Loved your article!

  • RosieS

    You just described me perfectly! I never used to think of myself as an introvert, because I do enjoy people, parties, and am quite good at making connections. However, I am realizing more and more that it is a description of what I need to feel centered and recharged! My family doesn’t understand the not answering the phone or the door thing. I am so glad to read that someone else “gets it!” Now on the verge of having a baby, I fully understand the feeling of worrying that I won’t get enough time to replenish myself once the kiddo arrives. Here’s hoping that I can form the same kind of honest connection so that my child understands that I am a better person after I have some “me” time. Thanks so much for this article!!

  • Doc_Gee

    You are right on about us. It felt as if you interviewed me just for this article. I fell in love with me back in the late 90’s while studying the Myers Brigg Type Indicator in order to interpret results for clients. What a joy, what a peace you find when you are able to live your authentic self.

  • Dävid La Rosa

    Much like every other experience of contrast in the universe, we introverts are the experience of contrast to extroverts! Not the drop in the ocean but the ocean in the drop.Thank you and namaskar.

  • Laurence Alan Brown


  • LJ

    Thank You. Funny how things manifest in your life at the perfect time. I had a fight with my very extrovert partner last night that left me feeling very “less than”. After reading your article I have a little deeper understanding of us.

  • hagl

    THANK YOU!!! 🙂

  • JimW

    Your exactly right Cathy. People are amazed when I tell them I’m an introvert because when I’m talking with people I know fairly well I’m comfortable with them and am able to open up and it’s exactly because “small talk” can be more intimate with familiar people than with strangers and has meaning. I need to have my quiet time and sometimes there are days where I force myself to go out rather than sit at home because I know I need to interact with people and am usually glad I did. I’ve always been able to easily spend lengthy periods of time doing things alone whether out-and-about or at home and not feeling the need to be spending this time with someone else. I like people, I go to parties and have fun but I don’t need to be or want to be the center of attention…I’m just happy being me…ZEN!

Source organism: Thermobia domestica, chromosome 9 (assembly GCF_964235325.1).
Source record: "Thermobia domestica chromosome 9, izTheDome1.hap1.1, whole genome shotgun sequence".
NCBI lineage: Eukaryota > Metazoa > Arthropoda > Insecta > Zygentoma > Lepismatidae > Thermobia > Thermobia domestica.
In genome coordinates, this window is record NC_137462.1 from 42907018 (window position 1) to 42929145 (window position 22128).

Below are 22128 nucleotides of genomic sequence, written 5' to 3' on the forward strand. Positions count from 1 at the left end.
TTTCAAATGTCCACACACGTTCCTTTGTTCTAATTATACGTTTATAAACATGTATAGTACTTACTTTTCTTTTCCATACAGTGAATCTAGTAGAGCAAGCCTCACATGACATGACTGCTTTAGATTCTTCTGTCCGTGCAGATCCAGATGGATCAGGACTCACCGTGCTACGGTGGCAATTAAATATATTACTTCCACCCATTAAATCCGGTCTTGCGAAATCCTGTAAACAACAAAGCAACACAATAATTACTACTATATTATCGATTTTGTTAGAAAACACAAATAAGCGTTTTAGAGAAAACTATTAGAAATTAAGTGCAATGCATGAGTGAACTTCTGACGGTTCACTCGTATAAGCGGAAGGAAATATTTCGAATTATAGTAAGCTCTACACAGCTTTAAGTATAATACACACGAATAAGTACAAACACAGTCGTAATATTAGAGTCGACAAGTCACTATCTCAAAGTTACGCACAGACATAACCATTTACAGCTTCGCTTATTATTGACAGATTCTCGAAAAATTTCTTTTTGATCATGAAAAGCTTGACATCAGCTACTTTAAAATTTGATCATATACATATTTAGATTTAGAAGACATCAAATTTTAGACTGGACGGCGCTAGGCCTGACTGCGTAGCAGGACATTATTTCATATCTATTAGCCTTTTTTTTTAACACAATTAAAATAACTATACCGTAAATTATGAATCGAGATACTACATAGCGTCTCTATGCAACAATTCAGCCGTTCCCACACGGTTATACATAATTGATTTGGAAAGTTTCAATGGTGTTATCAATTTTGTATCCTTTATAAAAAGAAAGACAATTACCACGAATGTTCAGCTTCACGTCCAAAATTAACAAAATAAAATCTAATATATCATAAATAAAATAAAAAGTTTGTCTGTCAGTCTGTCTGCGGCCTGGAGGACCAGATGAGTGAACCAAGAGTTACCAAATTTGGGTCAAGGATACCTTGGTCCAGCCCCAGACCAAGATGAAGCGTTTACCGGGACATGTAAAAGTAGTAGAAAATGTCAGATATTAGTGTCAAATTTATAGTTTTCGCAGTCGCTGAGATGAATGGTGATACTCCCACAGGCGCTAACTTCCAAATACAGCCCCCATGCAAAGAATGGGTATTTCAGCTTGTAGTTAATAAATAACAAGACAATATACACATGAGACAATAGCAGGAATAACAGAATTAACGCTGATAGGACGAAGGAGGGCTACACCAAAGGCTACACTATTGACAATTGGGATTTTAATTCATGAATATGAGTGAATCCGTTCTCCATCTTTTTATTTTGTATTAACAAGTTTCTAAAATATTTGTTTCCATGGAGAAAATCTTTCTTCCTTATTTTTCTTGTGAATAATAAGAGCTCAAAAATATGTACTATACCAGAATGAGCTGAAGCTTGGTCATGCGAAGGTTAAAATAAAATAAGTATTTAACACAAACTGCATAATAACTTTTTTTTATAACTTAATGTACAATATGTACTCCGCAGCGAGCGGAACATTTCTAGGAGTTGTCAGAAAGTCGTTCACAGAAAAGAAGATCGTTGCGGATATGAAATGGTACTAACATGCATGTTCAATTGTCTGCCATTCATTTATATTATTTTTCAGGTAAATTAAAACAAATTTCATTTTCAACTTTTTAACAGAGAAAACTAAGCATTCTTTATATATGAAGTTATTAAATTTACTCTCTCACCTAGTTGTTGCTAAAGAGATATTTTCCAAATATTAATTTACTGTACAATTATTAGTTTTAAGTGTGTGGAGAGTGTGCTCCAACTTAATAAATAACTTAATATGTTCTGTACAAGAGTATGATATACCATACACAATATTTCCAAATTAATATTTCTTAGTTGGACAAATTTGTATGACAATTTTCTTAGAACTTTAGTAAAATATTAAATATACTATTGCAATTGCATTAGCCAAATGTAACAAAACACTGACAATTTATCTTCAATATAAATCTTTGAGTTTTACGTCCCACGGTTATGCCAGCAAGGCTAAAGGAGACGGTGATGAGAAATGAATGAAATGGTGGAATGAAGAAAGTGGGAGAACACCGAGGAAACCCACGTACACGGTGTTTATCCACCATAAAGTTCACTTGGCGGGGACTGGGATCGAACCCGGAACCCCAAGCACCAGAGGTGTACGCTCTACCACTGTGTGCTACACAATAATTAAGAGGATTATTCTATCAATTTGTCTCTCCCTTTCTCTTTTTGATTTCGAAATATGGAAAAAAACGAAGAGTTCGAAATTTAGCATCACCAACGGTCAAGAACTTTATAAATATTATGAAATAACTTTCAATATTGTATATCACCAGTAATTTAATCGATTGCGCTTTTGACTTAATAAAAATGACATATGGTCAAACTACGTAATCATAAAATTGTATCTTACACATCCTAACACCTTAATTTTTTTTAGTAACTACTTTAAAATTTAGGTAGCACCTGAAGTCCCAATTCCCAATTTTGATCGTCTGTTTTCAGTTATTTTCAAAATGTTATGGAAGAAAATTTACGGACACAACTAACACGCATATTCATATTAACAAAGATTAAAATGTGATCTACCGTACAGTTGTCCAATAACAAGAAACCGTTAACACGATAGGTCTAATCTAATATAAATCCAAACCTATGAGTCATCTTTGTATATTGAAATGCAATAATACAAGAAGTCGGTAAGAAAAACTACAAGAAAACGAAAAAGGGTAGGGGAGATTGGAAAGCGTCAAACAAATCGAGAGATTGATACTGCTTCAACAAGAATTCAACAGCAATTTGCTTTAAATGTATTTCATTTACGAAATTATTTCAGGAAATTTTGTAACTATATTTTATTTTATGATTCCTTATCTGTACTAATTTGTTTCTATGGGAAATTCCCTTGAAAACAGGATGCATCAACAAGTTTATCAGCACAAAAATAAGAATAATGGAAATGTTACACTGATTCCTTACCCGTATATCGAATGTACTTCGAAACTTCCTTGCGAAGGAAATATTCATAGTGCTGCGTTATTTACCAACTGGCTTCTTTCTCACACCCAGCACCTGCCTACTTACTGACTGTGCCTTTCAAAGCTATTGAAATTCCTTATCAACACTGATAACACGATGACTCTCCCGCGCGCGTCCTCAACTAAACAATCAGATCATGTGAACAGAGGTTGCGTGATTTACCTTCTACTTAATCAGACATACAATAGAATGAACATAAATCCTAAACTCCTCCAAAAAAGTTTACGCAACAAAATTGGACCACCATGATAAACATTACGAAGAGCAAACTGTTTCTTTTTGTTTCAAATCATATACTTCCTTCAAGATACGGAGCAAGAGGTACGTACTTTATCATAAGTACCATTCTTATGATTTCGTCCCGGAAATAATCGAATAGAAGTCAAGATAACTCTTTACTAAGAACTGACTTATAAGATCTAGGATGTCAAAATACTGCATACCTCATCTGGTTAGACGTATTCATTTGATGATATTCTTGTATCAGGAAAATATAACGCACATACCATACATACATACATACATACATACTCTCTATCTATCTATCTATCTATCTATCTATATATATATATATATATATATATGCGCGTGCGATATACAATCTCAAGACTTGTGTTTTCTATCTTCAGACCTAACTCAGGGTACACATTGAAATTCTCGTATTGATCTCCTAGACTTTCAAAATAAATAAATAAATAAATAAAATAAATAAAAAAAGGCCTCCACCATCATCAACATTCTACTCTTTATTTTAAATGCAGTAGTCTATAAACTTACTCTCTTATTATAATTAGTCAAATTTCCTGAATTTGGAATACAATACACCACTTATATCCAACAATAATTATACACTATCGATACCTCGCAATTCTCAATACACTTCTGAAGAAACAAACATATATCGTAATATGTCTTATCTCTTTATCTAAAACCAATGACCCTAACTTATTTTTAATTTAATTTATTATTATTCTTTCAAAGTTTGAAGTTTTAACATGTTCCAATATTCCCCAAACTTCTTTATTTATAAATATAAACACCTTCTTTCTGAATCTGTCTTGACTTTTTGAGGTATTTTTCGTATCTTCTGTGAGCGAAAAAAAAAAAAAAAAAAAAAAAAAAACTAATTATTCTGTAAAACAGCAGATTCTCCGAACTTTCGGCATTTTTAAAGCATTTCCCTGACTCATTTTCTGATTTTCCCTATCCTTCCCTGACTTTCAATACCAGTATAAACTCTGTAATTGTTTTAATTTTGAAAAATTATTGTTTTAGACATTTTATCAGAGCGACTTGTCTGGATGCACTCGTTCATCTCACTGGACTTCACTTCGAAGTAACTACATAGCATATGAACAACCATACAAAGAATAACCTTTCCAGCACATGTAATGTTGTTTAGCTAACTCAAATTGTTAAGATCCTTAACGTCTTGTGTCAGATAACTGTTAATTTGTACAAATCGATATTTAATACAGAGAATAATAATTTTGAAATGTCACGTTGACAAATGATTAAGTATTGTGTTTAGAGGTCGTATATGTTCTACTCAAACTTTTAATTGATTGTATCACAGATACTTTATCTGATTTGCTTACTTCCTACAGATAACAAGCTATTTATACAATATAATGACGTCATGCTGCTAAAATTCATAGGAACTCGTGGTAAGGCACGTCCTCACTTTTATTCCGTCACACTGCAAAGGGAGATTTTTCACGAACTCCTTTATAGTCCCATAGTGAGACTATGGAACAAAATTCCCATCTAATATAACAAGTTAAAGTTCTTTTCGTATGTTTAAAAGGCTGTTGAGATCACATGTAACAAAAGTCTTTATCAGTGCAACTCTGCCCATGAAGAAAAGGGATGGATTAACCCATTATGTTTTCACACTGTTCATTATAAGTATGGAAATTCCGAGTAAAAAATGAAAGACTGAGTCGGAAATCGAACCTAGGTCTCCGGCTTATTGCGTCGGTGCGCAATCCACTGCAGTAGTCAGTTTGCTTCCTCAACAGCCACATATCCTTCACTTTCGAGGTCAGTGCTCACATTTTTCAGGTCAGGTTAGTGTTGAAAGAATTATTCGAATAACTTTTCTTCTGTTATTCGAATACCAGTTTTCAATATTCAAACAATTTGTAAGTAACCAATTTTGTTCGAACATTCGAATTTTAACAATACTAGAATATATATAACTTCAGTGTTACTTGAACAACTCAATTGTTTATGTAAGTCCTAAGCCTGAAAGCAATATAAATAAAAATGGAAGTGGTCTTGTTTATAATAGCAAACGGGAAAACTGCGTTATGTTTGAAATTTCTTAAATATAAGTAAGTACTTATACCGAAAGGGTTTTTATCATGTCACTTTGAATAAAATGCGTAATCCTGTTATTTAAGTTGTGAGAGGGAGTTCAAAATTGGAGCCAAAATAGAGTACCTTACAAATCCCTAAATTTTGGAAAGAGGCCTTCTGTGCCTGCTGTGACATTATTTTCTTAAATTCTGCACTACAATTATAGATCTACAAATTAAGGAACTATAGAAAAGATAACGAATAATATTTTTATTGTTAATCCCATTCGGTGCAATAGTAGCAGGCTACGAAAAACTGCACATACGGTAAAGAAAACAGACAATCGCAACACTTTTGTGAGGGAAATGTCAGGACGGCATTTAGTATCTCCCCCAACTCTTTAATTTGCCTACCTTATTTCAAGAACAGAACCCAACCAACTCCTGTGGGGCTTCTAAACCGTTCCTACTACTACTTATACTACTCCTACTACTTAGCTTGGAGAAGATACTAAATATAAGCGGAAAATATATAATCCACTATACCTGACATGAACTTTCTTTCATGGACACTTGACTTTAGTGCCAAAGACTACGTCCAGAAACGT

• Jen

    Love how this was written. Often thought I felt a misfit as I too struggle with small talk. I too love time to myself to feel centred and also to get back to my love affair with Mother Nature. By being quiet you can apreciate all the wonderful things and energy going on around you. Often extroverts are too busy being busy to notice I find.

  • JenB

    …you have spoken my heart. It’s a blessing now… understanding how I’m really okay.. this is just me. Thank you for sharing this perfectly explained soulfulness.

  • Ashley Vegan-YogaGeek

    i love this, thank you. i feel the same way. and now im comfortable with being an introvert…. yet others are uncomfortable with it. lol. xo

  • Carie Bean

    Thank you dear lady for this message! I too feel the same way you have described yourself. And I’ve always felt guilty about it or that something must be wrong with me. I just need that silent connection reboot so I can be the best when I’m with others. There is a point where I just need my own space. Not b/c I don’t like people or care. I think this goes well with Mastin’s blog about saying yes to things just because you are not good at saying no.
    Knowing yourself is the only way to be real. Wonderful stuff!!!!! Keep writing! Keep loving people! Keep being you! You’re very good at it! Sending you a great big delicious THANK YOU! happily, Carie

  • Haeshu

    Great article. I can see myself in many of the things you said. I would add that I don’t like labels and I don’t apply them to myself or others as I believe every person is unique. I am neither an introvert or an extrovert, even though I crave alone time, but can shake hands and carry on a conversation with anyone. I go to church but am not religious by any means. I fear most black people, but am not a racist. I don’t like the police, but have no criminal record. I guess I see it as most people just doing their best to get by in a world filled with possibilities and pitfalls.

  • Lisa